The Property Manager’s Guide to Service and Support Animals
In recent years, the popularity of emotional support animals and therapy animals has caused quite the conundrum for property managers and landlords. Property managers often have a hard time distinguishing their rights under the law, fearing non-compliance violations. In this article, we’re breaking down the difference between types of service animals, tenants’ rights under the law, and how you can approach tenant requests.
Types of Animals
Let’s start by identifying the different working animal classifications. While many people might confuse service animals with therapy or emotional support animals, they are not the same and are afforded different legal protections.
According to the Americans with Disabilities Act National Network, service animals are “individually trained to do work or perform tasks for the benefit of an individual with a disability, including a physical, sensory, psychiatric, intellectual, or other mental disability.” These tasks might include pulling a wheelchair, retrieving dropped items, opening a door, or alerting its owner to a sound or smell.
Only dogs are classified as “service animals” under the ADA. Seeing Eye Dogs, Hearing or Signal Dogs, or Seizure Response Dogs all fall under this classification.
Service dogs are specially trained to meet the needs of a disabled owner. They are trained to help one owner with their specific needs. Some dogs train for up to two years before being placed with an owner. Training for service dogs can cost up to $25,000. Most service dogs wear special vests that identify them as service animals.
Title II and Title III of the ADA protects these animals in public spaces. Owners may have service animals in rental units under the Fair Housing Act.
Emotional Support Animals
While many people use the terms “service animal” and “emotional support animal” (ESA) interchangeably, they perform very different functions. Service dogs require months or even years of training and serve very specific purposes. ESAs, on the other hand, do not require specialized training and function as more of a companion.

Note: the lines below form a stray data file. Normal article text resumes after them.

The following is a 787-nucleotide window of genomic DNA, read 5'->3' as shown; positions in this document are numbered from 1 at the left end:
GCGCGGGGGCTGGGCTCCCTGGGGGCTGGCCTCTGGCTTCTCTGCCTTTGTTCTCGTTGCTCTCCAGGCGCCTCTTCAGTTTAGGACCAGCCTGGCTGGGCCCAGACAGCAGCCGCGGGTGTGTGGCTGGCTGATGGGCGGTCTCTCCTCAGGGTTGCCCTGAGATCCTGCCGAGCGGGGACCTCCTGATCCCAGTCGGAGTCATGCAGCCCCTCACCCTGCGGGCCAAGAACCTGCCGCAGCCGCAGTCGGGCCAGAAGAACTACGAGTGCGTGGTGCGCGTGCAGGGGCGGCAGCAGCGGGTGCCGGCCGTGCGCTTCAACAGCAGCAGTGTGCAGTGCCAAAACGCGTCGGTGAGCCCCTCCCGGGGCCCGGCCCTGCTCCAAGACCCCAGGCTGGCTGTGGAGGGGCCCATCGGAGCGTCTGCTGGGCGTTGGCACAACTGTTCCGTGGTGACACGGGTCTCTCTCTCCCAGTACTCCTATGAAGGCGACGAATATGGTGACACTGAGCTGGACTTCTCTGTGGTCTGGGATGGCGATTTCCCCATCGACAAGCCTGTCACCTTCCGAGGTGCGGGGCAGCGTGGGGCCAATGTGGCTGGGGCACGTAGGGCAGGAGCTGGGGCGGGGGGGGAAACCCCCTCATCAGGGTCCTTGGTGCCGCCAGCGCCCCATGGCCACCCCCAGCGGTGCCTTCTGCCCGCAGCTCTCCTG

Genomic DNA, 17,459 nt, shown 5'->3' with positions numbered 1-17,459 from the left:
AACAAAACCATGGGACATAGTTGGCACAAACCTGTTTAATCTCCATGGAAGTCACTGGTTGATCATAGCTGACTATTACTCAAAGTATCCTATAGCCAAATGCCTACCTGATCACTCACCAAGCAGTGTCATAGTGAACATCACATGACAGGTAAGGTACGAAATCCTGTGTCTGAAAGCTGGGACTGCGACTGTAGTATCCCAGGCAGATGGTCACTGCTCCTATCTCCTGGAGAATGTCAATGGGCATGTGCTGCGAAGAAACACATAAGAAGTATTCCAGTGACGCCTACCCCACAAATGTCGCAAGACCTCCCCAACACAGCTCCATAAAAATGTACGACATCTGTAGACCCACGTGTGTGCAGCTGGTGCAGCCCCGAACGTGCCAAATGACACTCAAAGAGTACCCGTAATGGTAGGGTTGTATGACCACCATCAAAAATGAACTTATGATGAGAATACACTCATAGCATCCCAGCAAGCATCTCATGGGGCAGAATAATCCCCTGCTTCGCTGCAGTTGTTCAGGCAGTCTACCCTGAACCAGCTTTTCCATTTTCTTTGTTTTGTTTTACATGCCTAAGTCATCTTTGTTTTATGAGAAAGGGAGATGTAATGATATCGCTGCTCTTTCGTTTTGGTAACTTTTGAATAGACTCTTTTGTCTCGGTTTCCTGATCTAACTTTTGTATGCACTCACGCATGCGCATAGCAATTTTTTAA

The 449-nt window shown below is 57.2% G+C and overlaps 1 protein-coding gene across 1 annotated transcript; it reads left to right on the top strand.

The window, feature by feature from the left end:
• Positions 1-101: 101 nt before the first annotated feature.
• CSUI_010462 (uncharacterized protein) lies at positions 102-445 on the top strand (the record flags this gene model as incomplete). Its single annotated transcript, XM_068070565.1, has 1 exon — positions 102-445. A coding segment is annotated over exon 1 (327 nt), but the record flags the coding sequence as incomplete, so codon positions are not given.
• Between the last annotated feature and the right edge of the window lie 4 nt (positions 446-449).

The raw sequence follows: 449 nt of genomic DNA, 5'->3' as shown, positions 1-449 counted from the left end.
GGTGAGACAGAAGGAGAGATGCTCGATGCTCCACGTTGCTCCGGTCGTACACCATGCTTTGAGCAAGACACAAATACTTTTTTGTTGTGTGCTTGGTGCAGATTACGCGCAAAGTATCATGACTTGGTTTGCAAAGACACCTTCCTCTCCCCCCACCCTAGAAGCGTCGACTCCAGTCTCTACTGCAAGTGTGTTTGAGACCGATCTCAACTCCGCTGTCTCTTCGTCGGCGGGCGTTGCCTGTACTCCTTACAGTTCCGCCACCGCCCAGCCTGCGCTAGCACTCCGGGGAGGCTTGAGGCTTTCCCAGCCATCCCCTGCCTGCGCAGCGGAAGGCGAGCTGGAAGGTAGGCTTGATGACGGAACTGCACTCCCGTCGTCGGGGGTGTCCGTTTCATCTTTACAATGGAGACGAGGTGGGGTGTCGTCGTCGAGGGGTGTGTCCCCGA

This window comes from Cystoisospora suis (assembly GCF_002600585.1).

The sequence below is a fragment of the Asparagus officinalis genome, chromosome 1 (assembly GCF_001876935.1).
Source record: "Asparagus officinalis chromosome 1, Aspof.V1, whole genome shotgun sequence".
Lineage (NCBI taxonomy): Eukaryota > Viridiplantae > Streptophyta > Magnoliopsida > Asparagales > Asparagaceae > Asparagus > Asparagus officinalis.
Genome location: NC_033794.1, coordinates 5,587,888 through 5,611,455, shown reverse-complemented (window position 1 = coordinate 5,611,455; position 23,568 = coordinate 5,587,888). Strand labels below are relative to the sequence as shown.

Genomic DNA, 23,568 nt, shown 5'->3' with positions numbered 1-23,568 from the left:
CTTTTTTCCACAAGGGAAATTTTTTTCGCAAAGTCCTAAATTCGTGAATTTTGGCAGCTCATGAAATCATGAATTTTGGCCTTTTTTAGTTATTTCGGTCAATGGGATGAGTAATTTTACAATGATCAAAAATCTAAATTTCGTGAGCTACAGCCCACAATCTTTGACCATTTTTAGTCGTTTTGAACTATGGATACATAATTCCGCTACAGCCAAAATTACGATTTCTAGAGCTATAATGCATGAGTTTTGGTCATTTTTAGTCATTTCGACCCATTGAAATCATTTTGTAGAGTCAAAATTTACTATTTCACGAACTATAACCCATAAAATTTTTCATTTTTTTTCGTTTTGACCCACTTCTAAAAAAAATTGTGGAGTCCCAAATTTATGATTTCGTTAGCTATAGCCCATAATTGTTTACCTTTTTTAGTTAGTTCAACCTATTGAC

Service animals and ESAs do not have the same protections under the ADA. However, owners who can prove a physical, mental, or emotional disability must be allowed to have their emotional support animal in a rental unit under the Fair Housing Act.
Whereas service animals and ESAs typically serve just one owner, therapy animals (usually dogs) are trained to serve a large population. Therapy animals are most commonly found in schools, hospitals, mental health facilities, and nursing homes. These animals do not receive any legal protections under either the ADA or the FHA.
All other animals – those that aren’t service animals, ESAs, or therapy animals – are classified as “pets.” Most domesticated animals that live in our homes fall into this category. These animals have no specialized training and serve no purpose other than offering companionship and bringing us joy. Household pets are not covered under the ADA or the FHA.
The Americans with Disabilities Act: Government and Commercial Properties Only
The Americans with Disabilities Act, published in 1991, requires government buildings and public places like shopping centers, restaurants, schools, and businesses to provide accommodations to those with physical, mental, or emotional disabilities. The law also protects against discrimination based on disability.
Under the ADA, service animals are generally allowed into any public place or building. However, the ADA protections do not extend to private housing, so this isn’t the law that affects property managers and landlords most.
The Fair Housing Act, Service Animals, and Emotional Support Animals
This is where landlords and property managers must pay attention.
The Fair Housing Act (FHA) of 1968 protects tenants from discrimination based on disability, sex, familial status, race, color, or national origin. Some states have included additional protections to the federal fair housing requirements as well. (You can learn more about the Fair Housing Act and what it means for property managers HERE.)
Under the FHA, landlords cannot discriminate against current or potential tenants based on disabilities. The property manager must also provide “reasonable accommodations” under the law, which includes both service animals and emotional support animals.
Under this law, if the tenant provides proof of a disability – be it physical, mental, or emotional –landlords must allow the animal to stay, even in a non-pet unit. Property managers must not charge a pet deposit or other monthly fee as the support animal or ESA is not considered a “pet.”
Failure to allow a service animal or emotional support animal could result in non-compliance complaints, FHA complaints, and accusations of discrimination.
What Isn’t Covered Under the Law
The FHA requires landlords and property managers to provide “reasonable accommodations” for those who can prove a disability. While this is open for interpretation, there are certain instances where the requests are obviously unreasonable. For example, an emotional support horse wouldn’t be allowed in an apartment. An emotional support rooster would be a nuisance to other tenants.
If you have any concerns about what is and is not considered “reasonable,” make sure you contact an attorney.
By educating yourself about the different types of service and support animals, you can better understand your tenant’s needs, your rights, and what accommodations you should make.
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